Dick Meyer, editorial director of CBSNews.com, has written a terrific article debunking the major myths that fuel the opposition to the Dubai ports deal. In reading this, I’ve learned that even I have been wrong in characterizing aspects of my argument. But let’s start with those myths:
A nefarious multinational corporation secretly controlled by a hostile Arab government has engineered a covert takeover of six major U.S. ports. America is at risk of losing control of its borders and compromising national security in an entirely preventable way.
Never have I seen a bogus story explode so fast and so far. I thought I was a connoisseur of demagoguery and cheap shots, but the Dubai Ports World saga proves me a piker. With a stunning kinship of cravenness, politicians of all flavors risk trampling each other as they rush to the cameras and microphones to condemn the handover of massive U.S. strategic assets to an Islamic, Arab terrorist-loving enemy.
The only problem — and I admit it’s only a teeny-weeny problem — is that 90 percent of that story is false.
Myth #1: An Arab company is trying to buy six American ports.
No, the company is buying up a British company that leases terminals in American ports; the ports are U.S.-owned. To lease a terminal at a U.S. port means running some business operations there — contracting with shipping lines, loading and unloading cargo and hiring local labor. Dubai Ports World is not buying the ports.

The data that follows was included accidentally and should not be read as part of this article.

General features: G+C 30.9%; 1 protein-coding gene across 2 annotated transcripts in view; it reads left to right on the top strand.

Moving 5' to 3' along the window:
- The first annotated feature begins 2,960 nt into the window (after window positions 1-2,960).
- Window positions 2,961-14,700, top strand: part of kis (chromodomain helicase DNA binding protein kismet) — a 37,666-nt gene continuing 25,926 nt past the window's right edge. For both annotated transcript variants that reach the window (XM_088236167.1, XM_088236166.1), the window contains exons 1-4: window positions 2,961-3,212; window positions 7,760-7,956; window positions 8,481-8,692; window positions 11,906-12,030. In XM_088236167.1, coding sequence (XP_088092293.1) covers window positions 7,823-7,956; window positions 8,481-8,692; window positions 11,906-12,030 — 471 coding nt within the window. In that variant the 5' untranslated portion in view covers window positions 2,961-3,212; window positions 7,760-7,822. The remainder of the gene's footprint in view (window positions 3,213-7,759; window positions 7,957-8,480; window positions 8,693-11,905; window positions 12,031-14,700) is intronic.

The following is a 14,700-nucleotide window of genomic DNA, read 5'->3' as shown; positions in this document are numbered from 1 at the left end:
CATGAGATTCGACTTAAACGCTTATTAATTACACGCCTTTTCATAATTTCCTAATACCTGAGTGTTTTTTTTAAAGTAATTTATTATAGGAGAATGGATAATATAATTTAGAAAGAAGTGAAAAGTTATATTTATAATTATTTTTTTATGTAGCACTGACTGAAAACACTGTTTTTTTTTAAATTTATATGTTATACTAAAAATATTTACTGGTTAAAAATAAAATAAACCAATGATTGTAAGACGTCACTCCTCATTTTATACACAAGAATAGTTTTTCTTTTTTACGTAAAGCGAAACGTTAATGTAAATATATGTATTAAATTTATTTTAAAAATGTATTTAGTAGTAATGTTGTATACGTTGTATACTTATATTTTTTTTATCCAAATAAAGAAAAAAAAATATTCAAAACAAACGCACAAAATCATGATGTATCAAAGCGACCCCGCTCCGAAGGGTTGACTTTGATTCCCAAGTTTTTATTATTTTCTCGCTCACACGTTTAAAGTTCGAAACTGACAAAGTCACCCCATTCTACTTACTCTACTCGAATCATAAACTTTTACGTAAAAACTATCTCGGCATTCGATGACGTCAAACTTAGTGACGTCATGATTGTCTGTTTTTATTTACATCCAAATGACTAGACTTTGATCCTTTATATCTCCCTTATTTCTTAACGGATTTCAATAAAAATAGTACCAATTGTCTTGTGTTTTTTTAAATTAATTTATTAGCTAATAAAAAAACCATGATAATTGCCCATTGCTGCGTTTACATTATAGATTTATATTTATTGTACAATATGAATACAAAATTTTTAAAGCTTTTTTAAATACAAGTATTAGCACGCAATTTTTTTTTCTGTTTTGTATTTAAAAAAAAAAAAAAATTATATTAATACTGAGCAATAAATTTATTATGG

Several companies will lease terminals at a single port. In New Orleans, for example, the company Dubai Ports World is trying to buy (P&O Ports) is just one of eight companies that lease and operate terminals.
Here is where I went wrong. I wrote in an earlier post that a Chinese government-owned shipping company ran the ports of Long Beach (CA) and San Francisco. As Meyer points out, this isn’t true. Shipping companies don’t run the ports, they lease terminals. But what’s important here is that everyone who’s been beating their heads against the wall about this doesn’t understand what’s happening. DPW isn’t going to “own” or “run” the ports. It will lease terminals within ports. Those are two different animals and opponents of the deal should get their facts right.
Myth #3: American ports should be American.
Well, it’s too late, baby. According to James Jay Carafano of the Heritage Foundation (a place really known for its Arab-loving, soft-on-terror approach), “Foreign companies already own most of the maritime infrastructure that sustains American trade…” Thirty per cent of the countries port terminals are operated by companies that are, um, unAmerican.
At the port of Los Angeles, 80 per cent of the terminals are operated by foreign companies. Chinese companies operate more than half the terminals. So why is this suddenly a threat?
…My colleague Charlie Wolfson reports that State Department sources say Dubai Ports World already handles port calls for U.S. Navy ships from the 5th fleet for their regular port calls in the United Arab Emirates — a pretty high measure of trustworthiness.